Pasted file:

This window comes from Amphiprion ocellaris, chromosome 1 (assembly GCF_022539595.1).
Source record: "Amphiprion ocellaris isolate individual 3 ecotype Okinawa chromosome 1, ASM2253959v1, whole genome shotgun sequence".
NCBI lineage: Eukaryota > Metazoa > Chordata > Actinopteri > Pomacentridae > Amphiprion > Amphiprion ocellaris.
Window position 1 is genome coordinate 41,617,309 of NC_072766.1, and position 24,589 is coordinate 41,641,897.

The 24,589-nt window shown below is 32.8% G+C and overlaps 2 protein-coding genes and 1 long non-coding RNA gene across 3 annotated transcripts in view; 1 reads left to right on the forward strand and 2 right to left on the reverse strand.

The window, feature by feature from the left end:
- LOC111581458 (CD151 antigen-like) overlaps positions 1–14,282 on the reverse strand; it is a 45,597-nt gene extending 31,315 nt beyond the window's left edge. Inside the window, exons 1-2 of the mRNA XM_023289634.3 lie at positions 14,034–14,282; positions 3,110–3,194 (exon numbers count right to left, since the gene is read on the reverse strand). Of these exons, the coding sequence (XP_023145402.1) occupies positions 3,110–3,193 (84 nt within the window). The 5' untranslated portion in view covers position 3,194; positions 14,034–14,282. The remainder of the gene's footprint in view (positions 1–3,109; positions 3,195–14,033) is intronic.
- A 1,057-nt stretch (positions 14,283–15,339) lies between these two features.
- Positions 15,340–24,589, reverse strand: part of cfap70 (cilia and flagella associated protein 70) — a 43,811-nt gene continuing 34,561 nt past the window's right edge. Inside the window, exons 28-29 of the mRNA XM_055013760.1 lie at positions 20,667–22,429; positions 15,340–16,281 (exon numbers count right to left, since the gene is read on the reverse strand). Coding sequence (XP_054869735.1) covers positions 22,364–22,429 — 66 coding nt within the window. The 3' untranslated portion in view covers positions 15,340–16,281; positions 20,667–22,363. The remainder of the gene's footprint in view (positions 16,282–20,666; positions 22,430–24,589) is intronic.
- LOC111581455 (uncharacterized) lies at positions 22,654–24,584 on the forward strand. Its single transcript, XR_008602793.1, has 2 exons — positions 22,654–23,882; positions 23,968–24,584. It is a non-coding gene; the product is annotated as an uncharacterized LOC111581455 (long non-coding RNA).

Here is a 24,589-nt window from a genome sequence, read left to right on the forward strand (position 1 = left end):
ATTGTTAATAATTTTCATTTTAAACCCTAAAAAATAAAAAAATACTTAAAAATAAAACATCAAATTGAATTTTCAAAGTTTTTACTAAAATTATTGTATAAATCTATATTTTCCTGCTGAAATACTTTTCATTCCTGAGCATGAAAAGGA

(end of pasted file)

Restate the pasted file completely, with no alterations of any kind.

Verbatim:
This window comes from Amphiprion ocellaris, chromosome 1 (assembly GCF_022539595.1).
Source record: "Amphiprion ocellaris isolate individual 3 ecotype Okinawa chromosome 1, ASM2253959v1, whole genome shotgun sequence".
NCBI lineage: Eukaryota > Metazoa > Chordata > Actinopteri > Pomacentridae > Amphiprion > Amphiprion ocellaris.
Window position 1 is genome coordinate 41,617,309 of NC_072766.1, and position 24,589 is coordinate 41,641,897.

The 24,589-nt window shown below is 32.8% G+C and overlaps 2 protein-coding genes and 1 long non-coding RNA gene across 3 annotated transcripts in view; 1 reads left to right on the forward strand and 2 right to left on the reverse strand.

The window, feature by feature from the left end:
- LOC111581458 (CD151 antigen-like) overlaps positions 1–14,282 on the reverse strand; it is a 45,597-nt gene extending 31,315 nt beyond the window's left edge. Inside the window, exons 1-2 of the mRNA XM_023289634.3 lie at positions 14,034–14,282; positions 3,110–3,194 (exon numbers count right to left, since the gene is read on the reverse strand). Of these exons, the coding sequence (XP_023145402.1) occupies positions 3,110–3,193 (84 nt within the window). The 5' untranslated portion in view covers position 3,194; positions 14,034–14,282. The remainder of the gene's footprint in view (positions 1–3,109; positions 3,195–14,033) is intronic.
- A 1,057-nt stretch (positions 14,283–15,339) lies between these two features.
- Positions 15,340–24,589, reverse strand: part of cfap70 (cilia and flagella associated protein 70) — a 43,811-nt gene continuing 34,561 nt past the window's right edge. Inside the window, exons 28-29 of the mRNA XM_055013760.1 lie at positions 20,667–22,429; positions 15,340–16,281 (exon numbers count right to left, since the gene is read on the reverse strand). Coding sequence (XP_054869735.1) covers positions 22,364–22,429 — 66 coding nt within the window. The 3' untranslated portion in view covers positions 15,340–16,281; positions 20,667–22,363. The remainder of the gene's footprint in view (positions 16,282–20,666; positions 22,430–24,589) is intronic.
- LOC111581455 (uncharacterized) lies at positions 22,654–24,584 on the forward strand. Its single transcript, XR_008602793.1, has 2 exons — positions 22,654–23,882; positions 23,968–24,584. It is a non-coding gene; the product is annotated as an uncharacterized LOC111581455 (long non-coding RNA).

Here is a 24,589-nt window from a genome sequence, read left to right on the forward strand (position 1 = left end):
ATTGTTAATAATTTTCATTTTAAACCCTAAAAAATAAAAAAATACTTAAAAATAAAACATCAAATTGAATTTTCAAAGTTTTTACTAAAATTATTGTATAAATCTATATTTTCCTGCTGAAATACTTTTCATTCCTGAGCATGAAAAGGA